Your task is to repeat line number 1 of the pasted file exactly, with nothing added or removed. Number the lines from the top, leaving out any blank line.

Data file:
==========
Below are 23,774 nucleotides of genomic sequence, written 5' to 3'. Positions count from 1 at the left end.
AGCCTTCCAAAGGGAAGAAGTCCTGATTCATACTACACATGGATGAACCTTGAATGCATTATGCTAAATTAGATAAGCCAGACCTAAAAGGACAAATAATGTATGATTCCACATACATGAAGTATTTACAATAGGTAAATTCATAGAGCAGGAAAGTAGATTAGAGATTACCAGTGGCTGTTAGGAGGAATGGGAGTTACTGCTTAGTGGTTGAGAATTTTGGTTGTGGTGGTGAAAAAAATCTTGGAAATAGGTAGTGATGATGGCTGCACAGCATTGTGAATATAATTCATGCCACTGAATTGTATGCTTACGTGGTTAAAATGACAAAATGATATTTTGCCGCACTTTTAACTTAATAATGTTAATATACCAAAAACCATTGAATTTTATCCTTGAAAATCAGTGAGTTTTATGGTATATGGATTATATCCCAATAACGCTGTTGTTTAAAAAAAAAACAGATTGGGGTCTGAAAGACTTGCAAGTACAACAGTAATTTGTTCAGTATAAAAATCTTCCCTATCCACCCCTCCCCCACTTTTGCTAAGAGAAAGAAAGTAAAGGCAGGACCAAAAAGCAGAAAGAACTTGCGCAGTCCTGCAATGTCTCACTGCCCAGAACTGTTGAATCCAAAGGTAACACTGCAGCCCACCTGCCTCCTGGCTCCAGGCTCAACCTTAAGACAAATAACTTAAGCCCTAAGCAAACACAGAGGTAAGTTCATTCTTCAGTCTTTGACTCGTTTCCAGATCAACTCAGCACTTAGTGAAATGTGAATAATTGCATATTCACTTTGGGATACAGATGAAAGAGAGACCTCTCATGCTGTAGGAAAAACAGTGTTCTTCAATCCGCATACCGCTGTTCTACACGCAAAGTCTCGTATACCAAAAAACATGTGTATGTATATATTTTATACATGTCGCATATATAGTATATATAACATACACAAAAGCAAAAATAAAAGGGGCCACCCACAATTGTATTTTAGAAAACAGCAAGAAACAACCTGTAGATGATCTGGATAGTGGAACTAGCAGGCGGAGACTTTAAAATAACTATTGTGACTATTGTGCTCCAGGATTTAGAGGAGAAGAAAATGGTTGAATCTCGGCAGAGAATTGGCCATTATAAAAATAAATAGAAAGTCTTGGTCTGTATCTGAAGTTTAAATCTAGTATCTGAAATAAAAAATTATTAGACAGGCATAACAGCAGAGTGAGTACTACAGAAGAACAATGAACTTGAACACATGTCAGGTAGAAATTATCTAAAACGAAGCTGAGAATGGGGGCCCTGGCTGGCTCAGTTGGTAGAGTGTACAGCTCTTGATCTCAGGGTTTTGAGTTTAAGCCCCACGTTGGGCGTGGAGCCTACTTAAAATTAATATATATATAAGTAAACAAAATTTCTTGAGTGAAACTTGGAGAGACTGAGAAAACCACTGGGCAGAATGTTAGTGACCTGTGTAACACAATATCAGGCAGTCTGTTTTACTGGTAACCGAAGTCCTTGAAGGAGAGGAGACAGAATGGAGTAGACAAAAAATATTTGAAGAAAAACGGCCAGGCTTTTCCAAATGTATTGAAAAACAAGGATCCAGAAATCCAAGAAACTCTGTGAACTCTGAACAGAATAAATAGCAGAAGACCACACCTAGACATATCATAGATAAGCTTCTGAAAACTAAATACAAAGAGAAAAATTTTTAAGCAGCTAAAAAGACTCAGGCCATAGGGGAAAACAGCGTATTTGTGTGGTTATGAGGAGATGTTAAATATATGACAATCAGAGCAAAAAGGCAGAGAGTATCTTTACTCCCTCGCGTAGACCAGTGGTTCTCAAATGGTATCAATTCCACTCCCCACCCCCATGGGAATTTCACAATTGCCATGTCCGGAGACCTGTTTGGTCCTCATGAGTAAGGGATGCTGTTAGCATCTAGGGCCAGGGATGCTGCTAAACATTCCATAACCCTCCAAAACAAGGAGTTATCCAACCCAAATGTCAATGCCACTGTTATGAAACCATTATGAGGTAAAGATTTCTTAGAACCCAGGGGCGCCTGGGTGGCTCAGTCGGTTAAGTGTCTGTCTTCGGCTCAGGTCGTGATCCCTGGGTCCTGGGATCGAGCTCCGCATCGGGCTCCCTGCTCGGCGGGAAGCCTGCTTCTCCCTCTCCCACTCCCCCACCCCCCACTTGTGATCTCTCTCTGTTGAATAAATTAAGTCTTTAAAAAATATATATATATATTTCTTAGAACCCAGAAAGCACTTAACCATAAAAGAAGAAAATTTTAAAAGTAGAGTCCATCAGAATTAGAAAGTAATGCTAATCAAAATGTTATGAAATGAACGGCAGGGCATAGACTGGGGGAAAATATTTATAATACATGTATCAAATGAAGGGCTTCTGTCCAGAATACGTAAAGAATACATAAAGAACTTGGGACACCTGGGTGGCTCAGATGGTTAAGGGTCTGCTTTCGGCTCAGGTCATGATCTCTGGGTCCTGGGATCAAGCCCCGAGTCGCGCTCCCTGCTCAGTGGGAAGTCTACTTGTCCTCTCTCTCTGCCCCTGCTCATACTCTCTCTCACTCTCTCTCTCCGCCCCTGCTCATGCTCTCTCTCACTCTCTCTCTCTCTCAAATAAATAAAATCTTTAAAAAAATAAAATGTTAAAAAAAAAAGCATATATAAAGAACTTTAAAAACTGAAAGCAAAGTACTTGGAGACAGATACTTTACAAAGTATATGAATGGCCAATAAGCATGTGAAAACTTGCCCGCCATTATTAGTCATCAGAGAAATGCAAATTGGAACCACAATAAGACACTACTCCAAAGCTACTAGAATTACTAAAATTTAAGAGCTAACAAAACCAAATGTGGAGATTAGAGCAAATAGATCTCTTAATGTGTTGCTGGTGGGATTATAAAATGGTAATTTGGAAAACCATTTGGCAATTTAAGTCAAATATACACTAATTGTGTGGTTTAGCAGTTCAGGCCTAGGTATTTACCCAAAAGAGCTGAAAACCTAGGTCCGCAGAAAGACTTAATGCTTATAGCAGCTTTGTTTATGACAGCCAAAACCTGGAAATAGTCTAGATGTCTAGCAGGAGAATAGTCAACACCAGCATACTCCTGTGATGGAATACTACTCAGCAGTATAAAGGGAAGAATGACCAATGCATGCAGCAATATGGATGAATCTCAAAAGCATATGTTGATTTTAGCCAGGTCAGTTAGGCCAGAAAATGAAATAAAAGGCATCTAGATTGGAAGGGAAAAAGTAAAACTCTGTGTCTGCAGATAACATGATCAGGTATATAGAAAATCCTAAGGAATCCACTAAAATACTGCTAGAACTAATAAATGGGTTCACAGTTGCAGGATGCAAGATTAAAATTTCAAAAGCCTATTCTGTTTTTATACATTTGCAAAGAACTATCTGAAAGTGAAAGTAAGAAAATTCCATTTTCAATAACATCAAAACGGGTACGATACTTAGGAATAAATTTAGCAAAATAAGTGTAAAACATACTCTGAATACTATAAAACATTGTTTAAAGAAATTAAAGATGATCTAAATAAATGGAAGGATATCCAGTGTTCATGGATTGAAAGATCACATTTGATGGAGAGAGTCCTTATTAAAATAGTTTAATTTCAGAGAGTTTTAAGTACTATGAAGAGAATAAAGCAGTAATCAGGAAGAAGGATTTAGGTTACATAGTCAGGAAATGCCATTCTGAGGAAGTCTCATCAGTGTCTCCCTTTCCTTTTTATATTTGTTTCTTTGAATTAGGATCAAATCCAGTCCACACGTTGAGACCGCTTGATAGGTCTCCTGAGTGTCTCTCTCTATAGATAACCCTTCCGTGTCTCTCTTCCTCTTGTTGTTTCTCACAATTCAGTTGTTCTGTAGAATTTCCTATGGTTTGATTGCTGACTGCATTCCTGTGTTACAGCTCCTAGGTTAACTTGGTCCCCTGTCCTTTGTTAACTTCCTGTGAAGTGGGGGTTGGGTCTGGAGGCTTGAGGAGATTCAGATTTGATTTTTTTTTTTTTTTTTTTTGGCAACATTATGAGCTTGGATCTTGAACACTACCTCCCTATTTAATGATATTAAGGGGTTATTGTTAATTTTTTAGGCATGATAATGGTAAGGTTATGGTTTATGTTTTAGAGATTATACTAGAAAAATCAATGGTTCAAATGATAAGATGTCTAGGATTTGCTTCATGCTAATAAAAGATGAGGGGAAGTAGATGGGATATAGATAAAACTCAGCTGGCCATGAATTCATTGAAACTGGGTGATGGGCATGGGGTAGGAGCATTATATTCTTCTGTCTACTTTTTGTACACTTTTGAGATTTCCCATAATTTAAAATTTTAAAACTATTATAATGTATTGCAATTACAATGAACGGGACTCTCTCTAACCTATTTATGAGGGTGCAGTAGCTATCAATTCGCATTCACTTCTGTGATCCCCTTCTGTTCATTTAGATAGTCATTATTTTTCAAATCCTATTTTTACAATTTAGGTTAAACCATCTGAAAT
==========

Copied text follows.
Below are 23,774 nucleotides of genomic sequence, written 5' to 3'. Positions count from 1 at the left end.